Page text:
“People don’t want ass kissers from Ohio,” Mr. Ryan said. “They just don’t want it. … Ohioans don’t suck up to rich people to try to get ahead, right? We go out there and scrap and fight, and we try to do it on our own, the best we can.”
He said voters see how heavily Mr. Vance has relied on billionaires such as Mr. Trump and businessman Peter Thiel, as well as deep-pocketed political action committees linked to Senate Minority Leader Mitch McConnell, Kentucky Republican.
“Like, stand on your own, bro,” Mr. Ryan said. “Like, come on, what are you doing?”
The line of attack has paid dividends for his campaign.
Three weeks out from the start of early voting, Mr. Ryan is within striking distance of flipping a seat once considered reliably Republican. It’s even sparking debate over whether Democrats could lean on style over substance in other battlegrounds.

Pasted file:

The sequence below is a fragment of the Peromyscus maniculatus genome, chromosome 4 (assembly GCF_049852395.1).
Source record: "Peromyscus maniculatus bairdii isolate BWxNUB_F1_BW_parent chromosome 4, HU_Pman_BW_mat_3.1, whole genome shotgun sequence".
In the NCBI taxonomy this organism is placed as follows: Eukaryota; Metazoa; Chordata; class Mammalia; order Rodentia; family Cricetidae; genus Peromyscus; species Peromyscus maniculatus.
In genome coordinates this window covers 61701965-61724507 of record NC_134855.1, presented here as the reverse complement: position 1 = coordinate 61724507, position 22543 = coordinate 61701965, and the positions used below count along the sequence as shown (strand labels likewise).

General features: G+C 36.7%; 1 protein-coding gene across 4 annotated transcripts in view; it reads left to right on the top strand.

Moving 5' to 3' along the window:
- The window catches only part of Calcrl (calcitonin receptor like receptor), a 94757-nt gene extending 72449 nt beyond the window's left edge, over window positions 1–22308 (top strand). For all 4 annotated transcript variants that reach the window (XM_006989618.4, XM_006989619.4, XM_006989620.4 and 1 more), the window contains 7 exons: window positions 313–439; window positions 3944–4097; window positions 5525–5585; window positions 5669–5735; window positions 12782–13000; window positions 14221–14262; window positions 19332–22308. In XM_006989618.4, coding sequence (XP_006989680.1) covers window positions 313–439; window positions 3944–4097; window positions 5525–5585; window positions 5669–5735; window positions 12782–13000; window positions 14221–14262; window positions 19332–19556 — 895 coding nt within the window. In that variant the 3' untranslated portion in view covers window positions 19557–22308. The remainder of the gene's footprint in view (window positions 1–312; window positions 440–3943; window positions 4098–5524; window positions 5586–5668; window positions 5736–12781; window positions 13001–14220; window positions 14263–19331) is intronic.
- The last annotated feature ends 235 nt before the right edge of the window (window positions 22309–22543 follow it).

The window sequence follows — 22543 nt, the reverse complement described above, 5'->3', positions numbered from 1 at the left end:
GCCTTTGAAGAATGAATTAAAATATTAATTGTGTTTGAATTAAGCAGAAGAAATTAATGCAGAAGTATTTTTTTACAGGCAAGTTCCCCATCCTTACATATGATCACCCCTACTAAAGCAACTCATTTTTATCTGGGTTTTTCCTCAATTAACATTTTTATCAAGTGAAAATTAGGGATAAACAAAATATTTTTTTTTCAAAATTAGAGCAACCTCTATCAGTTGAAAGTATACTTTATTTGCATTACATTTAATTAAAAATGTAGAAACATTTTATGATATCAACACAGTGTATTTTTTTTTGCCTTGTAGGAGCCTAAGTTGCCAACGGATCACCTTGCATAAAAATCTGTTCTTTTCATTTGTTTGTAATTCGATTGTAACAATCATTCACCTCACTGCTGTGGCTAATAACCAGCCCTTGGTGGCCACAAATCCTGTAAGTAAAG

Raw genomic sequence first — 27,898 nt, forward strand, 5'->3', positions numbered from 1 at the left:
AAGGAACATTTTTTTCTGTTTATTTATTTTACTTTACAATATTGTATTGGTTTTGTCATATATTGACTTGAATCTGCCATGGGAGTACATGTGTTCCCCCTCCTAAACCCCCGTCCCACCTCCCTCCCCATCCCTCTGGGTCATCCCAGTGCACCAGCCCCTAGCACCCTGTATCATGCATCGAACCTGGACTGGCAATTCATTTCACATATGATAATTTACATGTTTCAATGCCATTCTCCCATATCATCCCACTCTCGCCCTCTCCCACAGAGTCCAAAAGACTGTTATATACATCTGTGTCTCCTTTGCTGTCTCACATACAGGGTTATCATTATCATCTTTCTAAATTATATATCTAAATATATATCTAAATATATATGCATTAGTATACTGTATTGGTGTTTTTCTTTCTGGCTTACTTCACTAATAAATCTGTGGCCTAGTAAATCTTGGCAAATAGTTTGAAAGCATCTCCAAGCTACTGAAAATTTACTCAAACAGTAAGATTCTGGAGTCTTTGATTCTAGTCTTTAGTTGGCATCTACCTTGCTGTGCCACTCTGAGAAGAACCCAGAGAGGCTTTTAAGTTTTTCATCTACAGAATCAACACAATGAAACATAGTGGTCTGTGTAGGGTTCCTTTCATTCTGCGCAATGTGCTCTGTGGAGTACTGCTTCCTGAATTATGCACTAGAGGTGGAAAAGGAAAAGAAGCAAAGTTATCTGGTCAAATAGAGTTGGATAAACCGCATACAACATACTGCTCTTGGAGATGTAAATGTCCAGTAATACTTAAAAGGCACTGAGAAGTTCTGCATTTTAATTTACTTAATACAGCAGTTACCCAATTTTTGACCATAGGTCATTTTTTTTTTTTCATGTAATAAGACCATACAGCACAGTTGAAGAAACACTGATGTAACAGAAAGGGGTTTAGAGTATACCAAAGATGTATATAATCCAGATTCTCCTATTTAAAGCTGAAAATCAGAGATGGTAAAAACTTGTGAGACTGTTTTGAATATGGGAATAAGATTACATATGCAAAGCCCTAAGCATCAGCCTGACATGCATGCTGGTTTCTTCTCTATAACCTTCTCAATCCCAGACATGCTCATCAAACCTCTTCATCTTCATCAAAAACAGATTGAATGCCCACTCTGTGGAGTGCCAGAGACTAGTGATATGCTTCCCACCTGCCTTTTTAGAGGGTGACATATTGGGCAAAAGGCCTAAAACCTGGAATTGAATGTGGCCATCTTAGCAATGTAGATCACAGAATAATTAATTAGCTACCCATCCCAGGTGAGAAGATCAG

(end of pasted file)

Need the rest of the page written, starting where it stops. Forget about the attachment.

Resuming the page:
Mr. Vance and national Republicans, meanwhile, have sharpened their post-Labor Day attacks.
“There is a ‘D.C. Tim’ that votes 100% of the time with Joe Biden, and there is ‘Campaign Tim’ who pretends he is a moderate,” Mr. Vance said at the Trump rally. “There is ‘D.C. Tim’ who tries to destroy our energy sector, and there is ‘Campaign Tim’ who pretends he stands with Ohio workers.
“There is ‘D.C. Tim’ who attacks our police officers and stands for violent criminals, and there is ‘Campaign Tim’ that pretends he doesn’t do those things,” he said. “Ladies and gentlemen, we need to kick ‘D.C. Tim’ to the curb.”